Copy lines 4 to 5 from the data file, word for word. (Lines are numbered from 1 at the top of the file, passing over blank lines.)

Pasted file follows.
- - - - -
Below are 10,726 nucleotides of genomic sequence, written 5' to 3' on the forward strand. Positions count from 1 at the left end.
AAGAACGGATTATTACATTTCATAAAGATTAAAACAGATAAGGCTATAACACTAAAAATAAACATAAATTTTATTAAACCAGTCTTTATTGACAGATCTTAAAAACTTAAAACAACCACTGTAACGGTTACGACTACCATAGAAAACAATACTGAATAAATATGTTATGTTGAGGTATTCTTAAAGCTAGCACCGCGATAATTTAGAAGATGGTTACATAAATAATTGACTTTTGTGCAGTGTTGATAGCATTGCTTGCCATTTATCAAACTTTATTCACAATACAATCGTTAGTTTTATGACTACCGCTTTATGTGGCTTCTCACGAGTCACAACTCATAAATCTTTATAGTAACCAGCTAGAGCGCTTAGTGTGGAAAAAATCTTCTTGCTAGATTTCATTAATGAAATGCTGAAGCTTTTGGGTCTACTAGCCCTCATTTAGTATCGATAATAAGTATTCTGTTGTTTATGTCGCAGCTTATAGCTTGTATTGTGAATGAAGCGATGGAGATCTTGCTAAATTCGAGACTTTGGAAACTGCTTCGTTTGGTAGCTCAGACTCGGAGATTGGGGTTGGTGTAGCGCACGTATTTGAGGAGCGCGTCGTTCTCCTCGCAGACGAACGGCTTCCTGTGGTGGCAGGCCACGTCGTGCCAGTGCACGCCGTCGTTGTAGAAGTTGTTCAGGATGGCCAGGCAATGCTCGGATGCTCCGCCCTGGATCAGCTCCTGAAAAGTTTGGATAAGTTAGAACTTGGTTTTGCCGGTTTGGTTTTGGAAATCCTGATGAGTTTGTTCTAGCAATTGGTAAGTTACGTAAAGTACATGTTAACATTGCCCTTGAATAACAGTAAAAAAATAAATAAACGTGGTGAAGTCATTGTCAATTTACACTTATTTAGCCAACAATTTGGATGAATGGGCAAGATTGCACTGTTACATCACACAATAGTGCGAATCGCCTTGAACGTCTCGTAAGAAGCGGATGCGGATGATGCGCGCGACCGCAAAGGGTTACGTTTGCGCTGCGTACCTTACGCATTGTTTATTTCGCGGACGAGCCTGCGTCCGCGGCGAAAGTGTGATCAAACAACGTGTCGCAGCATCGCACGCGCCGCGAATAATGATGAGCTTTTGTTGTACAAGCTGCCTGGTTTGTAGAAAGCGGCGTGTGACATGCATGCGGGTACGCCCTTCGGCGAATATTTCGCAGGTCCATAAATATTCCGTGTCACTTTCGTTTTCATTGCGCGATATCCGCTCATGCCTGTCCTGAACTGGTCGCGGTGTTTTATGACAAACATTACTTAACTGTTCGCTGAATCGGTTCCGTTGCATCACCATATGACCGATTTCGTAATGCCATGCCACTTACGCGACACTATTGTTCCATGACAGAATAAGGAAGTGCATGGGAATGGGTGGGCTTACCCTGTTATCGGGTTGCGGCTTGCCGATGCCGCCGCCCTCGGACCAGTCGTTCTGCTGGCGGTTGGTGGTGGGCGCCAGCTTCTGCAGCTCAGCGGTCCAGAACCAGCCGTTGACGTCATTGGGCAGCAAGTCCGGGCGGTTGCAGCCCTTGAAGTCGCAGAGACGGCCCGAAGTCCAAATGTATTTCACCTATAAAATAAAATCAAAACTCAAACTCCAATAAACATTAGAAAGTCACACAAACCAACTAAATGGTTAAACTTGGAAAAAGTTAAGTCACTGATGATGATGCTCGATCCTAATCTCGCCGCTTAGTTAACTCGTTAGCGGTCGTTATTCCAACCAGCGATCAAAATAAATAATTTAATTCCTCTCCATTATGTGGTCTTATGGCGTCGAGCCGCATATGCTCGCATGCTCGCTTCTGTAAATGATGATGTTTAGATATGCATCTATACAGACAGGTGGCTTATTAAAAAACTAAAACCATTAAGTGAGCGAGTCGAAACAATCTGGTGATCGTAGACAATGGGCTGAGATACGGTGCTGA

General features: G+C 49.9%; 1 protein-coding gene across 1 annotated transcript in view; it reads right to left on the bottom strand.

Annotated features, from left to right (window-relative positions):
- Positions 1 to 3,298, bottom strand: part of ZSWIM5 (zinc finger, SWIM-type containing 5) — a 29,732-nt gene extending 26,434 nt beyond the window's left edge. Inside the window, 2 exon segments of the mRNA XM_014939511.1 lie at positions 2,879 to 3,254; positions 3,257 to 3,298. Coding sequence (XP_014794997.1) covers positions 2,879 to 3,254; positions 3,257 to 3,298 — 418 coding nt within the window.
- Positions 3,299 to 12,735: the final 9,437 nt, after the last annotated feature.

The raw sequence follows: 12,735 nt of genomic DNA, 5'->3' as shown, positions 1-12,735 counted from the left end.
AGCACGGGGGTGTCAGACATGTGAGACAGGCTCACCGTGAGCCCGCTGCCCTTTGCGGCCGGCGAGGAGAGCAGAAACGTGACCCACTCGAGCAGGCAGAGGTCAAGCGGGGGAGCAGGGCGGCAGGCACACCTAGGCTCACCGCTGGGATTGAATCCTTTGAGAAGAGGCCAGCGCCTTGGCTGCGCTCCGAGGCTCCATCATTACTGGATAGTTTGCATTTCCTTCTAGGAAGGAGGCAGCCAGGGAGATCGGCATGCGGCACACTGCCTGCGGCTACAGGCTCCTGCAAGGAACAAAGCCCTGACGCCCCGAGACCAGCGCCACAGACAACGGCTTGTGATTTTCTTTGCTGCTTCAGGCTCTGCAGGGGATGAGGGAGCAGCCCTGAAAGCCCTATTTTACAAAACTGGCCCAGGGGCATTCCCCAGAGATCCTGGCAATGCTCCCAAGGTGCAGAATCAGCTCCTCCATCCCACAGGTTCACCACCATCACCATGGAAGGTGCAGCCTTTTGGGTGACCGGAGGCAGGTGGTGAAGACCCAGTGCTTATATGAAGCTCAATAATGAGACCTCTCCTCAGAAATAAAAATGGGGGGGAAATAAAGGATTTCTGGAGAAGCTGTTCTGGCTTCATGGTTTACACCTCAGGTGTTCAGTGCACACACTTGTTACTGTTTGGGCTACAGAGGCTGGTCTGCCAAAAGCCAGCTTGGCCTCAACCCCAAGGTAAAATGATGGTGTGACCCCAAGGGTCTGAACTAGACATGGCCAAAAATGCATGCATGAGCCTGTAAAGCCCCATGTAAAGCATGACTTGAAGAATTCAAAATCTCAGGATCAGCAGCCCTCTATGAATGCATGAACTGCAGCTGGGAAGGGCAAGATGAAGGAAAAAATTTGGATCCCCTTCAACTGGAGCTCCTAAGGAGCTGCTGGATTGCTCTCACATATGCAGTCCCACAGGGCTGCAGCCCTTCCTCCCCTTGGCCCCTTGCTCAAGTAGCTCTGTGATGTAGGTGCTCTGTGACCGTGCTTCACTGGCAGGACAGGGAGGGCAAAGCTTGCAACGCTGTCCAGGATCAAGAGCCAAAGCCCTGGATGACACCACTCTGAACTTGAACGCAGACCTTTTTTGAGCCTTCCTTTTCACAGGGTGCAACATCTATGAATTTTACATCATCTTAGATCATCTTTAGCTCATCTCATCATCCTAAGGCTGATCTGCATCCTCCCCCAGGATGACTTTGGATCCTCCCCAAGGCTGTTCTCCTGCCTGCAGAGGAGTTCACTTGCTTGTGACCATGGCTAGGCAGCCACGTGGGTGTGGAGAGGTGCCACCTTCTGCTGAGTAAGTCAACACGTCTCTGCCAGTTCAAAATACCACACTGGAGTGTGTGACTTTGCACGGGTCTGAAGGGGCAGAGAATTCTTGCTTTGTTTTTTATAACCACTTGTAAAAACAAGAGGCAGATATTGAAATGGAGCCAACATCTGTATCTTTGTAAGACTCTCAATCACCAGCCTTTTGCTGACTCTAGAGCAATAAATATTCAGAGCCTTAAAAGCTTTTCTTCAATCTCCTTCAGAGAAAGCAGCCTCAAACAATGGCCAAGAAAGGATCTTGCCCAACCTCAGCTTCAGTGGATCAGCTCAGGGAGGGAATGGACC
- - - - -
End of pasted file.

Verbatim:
Annotated features, from left to right (window-relative positions):
- Positions 1 to 3,298, bottom strand: part of ZSWIM5 (zinc finger, SWIM-type containing 5) — a 29,732-nt gene extending 26,434 nt beyond the window's left edge. Inside the window, 2 exon segments of the mRNA XM_014939511.1 lie at positions 2,879 to 3,254; positions 3,257 to 3,298. Coding sequence (XP_014794997.1) covers positions 2,879 to 3,254; positions 3,257 to 3,298 — 418 coding nt within the window.